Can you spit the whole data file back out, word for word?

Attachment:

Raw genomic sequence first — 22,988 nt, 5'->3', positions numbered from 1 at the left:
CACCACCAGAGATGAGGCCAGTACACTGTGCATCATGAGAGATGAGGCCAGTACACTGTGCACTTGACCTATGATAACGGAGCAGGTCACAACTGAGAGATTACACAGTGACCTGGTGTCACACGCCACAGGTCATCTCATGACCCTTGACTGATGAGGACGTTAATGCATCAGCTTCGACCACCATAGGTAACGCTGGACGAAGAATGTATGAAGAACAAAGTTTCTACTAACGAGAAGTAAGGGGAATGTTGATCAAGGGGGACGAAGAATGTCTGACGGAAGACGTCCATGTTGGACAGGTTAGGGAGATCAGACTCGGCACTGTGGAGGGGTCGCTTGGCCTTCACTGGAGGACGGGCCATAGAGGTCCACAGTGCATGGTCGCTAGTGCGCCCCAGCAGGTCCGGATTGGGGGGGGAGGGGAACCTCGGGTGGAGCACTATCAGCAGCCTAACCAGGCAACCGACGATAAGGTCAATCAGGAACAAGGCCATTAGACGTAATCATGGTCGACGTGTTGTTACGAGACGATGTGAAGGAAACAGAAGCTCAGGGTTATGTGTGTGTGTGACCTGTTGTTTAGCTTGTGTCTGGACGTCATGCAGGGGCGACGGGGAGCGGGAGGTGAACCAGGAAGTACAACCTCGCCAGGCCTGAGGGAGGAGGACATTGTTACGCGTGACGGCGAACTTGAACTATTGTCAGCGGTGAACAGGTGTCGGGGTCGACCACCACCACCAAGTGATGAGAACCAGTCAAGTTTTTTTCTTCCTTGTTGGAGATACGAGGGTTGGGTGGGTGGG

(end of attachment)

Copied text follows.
Raw genomic sequence first — 22,988 nt, 5'->3', positions numbered from 1 at the left:
CACCACCAGAGATGAGGCCAGTACACTGTGCATCATGAGAGATGAGGCCAGTACACTGTGCACTTGACCTATGATAACGGAGCAGGTCACAACTGAGAGATTACACAGTGACCTGGTGTCACACGCCACAGGTCATCTCATGACCCTTGACTGATGAGGACGTTAATGCATCAGCTTCGACCACCATAGGTAACGCTGGACGAAGAATGTATGAAGAACAAAGTTTCTACTAACGAGAAGTAAGGGGAATGTTGATCAAGGGGGACGAAGAATGTCTGACGGAAGACGTCCATGTTGGACAGGTTAGGGAGATCAGACTCGGCACTGTGGAGGGGTCGCTTGGCCTTCACTGGAGGACGGGCCATAGAGGTCCACAGTGCATGGTCGCTAGTGCGCCCCAGCAGGTCCGGATTGGGGGGGGAGGGGAACCTCGGGTGGAGCACTATCAGCAGCCTAACCAGGCAACCGACGATAAGGTCAATCAGGAACAAGGCCATTAGACGTAATCATGGTCGACGTGTTGTTACGAGACGATGTGAAGGAAACAGAAGCTCAGGGTTATGTGTGTGTGTGACCTGTTGTTTAGCTTGTGTCTGGACGTCATGCAGGGGCGACGGGGAGCGGGAGGTGAACCAGGAAGTACAACCTCGCCAGGCCTGAGGGAGGAGGACATTGTTACGCGTGACGGCGAACTTGAACTATTGTCAGCGGTGAACAGGTGTCGGGGTCGACCACCACCACCAAGTGATGAGAACCAGTCAAGTTTTTTTCTTCCTTGTTGGAGATACGAGGGTTGGGTGGGTGGG